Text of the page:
Louis Vierne

1870 - 1937

Personal details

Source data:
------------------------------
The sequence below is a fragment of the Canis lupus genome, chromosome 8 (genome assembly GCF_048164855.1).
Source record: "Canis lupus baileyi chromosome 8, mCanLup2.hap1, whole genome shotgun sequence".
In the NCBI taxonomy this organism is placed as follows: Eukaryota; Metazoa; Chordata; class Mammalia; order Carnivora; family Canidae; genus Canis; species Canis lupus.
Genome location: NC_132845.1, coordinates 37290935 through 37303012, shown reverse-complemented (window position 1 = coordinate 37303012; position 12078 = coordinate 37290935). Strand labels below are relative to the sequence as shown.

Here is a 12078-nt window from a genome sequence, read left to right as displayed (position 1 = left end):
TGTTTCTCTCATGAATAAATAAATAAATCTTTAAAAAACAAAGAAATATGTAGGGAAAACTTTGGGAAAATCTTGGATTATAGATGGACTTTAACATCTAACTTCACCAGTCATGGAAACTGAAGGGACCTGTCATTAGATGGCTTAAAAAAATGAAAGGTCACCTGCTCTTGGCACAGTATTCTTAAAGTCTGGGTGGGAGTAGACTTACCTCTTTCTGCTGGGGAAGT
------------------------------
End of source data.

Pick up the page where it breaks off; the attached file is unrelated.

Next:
Louis Vierne, who was from birth practically blind with cataracts, received his first piano instruction at the early age of six. His first moving encounter with the sound of a church organ also dates from this time. From October 1880 he studied with the blind piano teacher, Louis Specht, who taught at the Institution Nationale des Jeunes Aveugles (National Institute for Young Blind People) in Paris. When Vierne first heard César Franck (later his teacher at the Conservatoire for a short time) at the organ of Sainte-Clotilde, it was a profound experience for him: “I was left speechless and went into a kind of ecstasy.” Following the death of César Franck, it was Charles-Marie Widor who continued to further his development as an organist. In 1892 he appointed him as his assistant at the great Cavaillé-Coll organ in Saint-Sulpice. Although he was passed over several times when applying for positions as organist, in May 1900 he was unanimously elected by a prominent jury as organist of Notre Dame Cathedral, a position he held until the day he died. Travelling was a burden to him, but despite this in the 1920s he went on concert tours of Europe, Canada and the USA, where he was acclaimed as a composer and organist. He used these trips to collect contributions for the maintenance and rebuilding of his organ at Notre Dame. On 2 June 1937 Vierne presented an organ concert in Notre Dame together with Maurice Duruflé. As he was about to begin an improvisation he suffered a heart attack from which he died soon after. The funeral service was held in Notre Dame Cathedral on 5 June - his organ remained silent. // Complete Organ Works, see Carus 18.150